March 21, 2012
This responds to your inquiry (12-42) asking about your ethical obligations when cases are before you in which a party is represented by the Office of the Public Defender, where your spouse is employed as the confidential secretary to the Public Defender.
The Committee previously has advised that a judge whose spouse is the confidential secretary to the sheriff may preside in cases involving the sheriff’s department, as long as the judge can be impartial and discloses his/her spouse’s employment relationship (see Opinion 10-23). You should follow the same procedure when the Public Defender’s office appears in your court. If a party objects after you disclose your spouse's employment with the Public Defender's office, whether to exercise recusal is entirely within your discretion.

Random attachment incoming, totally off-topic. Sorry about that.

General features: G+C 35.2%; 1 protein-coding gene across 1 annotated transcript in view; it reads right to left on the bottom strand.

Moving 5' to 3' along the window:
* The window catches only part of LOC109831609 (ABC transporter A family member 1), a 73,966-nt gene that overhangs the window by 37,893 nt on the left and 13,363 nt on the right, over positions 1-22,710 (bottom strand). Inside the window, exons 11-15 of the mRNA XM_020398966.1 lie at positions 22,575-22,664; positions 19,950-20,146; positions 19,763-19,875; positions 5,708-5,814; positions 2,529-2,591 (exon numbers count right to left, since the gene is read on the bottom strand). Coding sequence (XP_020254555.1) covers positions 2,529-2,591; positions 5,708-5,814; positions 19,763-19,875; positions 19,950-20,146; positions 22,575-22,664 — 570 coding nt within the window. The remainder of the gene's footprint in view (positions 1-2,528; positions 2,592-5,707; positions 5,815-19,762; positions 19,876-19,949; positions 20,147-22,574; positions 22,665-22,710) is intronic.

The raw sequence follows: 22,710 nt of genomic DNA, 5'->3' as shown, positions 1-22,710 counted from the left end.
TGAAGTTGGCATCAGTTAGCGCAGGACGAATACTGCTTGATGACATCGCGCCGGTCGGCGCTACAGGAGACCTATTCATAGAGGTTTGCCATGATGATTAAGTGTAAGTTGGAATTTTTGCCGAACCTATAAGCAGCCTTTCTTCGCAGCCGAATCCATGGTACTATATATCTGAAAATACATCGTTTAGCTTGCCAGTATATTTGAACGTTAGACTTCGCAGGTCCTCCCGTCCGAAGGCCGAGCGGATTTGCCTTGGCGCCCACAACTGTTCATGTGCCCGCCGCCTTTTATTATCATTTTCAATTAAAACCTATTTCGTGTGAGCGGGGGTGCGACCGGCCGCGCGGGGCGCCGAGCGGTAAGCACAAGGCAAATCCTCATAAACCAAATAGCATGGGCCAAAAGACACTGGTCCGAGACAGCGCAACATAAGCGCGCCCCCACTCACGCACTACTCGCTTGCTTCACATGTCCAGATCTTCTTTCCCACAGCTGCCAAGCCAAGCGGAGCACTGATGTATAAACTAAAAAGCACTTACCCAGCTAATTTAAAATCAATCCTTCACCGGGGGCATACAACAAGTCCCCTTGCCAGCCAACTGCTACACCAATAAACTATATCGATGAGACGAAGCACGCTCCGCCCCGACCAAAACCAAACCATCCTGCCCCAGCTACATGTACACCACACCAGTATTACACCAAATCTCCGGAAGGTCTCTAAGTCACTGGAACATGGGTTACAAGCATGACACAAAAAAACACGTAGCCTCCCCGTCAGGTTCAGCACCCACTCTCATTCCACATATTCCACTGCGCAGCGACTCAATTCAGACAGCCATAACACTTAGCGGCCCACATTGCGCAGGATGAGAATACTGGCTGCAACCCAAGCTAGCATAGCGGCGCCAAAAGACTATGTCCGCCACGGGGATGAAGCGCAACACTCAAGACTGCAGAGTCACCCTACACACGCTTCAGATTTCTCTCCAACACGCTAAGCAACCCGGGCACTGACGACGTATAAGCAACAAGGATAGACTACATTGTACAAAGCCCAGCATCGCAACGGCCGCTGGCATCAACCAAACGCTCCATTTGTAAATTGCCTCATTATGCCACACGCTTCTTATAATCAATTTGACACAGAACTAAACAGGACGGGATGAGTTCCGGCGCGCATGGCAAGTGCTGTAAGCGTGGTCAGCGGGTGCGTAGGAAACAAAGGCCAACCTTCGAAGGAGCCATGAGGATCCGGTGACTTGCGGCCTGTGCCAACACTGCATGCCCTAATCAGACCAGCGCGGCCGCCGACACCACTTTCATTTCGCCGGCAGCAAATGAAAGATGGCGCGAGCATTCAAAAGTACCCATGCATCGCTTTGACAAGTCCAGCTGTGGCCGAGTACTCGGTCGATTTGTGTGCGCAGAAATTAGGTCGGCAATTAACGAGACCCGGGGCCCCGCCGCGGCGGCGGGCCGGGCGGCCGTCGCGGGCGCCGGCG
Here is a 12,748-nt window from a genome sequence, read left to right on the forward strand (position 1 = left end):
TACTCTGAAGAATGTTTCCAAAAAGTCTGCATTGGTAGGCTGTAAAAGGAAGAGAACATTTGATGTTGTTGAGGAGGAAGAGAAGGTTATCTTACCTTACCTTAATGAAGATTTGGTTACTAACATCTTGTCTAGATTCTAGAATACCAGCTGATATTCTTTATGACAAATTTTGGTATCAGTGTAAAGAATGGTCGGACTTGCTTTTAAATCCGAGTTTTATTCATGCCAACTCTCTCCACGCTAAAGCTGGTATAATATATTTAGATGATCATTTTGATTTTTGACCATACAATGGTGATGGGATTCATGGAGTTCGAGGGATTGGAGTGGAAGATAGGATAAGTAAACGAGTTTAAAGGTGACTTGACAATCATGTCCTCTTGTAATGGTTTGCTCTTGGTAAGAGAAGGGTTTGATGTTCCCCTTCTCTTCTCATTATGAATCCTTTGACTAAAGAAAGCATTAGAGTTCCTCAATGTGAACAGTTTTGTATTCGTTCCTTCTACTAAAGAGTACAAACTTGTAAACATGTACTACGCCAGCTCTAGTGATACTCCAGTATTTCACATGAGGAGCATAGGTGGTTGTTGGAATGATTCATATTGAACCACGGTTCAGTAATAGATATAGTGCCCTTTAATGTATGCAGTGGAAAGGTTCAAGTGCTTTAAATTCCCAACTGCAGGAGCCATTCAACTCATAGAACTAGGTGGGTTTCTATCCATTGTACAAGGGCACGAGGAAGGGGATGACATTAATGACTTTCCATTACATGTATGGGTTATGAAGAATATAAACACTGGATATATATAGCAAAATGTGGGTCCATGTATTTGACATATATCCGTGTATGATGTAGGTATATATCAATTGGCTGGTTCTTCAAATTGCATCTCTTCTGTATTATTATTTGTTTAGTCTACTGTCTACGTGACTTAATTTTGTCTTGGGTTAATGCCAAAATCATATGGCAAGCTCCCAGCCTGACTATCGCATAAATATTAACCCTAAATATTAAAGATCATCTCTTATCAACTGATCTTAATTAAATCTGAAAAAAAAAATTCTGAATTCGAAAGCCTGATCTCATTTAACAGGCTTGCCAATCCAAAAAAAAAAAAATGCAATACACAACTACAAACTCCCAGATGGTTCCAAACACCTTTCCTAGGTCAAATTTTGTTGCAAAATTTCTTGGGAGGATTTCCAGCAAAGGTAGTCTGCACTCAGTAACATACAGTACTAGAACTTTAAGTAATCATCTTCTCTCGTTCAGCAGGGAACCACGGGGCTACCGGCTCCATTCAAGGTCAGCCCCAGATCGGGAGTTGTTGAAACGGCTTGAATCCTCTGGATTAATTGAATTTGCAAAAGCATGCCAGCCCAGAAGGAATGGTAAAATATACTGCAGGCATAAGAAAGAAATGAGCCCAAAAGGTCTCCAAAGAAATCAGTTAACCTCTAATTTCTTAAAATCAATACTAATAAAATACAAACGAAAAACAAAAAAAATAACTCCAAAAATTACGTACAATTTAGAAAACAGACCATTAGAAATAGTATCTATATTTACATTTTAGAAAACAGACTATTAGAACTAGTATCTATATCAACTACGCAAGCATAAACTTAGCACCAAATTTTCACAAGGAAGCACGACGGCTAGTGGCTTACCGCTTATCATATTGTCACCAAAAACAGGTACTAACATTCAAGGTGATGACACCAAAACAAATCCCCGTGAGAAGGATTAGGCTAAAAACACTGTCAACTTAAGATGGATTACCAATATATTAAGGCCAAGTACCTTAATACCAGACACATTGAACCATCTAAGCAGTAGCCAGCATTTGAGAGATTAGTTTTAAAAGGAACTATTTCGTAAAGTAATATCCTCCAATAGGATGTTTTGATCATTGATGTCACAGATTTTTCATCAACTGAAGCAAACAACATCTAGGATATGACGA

It is assumed your spouse is bound by office confidentiality and would not discuss any case files with you. Moreover, you are obligated to strictly comply with 22 NYCRR 100.3(B)(6), which prohibits a judge from “initiat[ing], permit[ting], or consider[ing] ex parte communications, or consider[ing] other communications made to the judge outside the presence of parties or their lawyers concerning a pending or impending proceeding.”
Enclosed, for your convenience, are Opinions 10-23 and 93-28 which address this issue.
Very truly yours,
George D. Marlow, Assoc. Justice
Appellate Division, First Dept. (Ret.)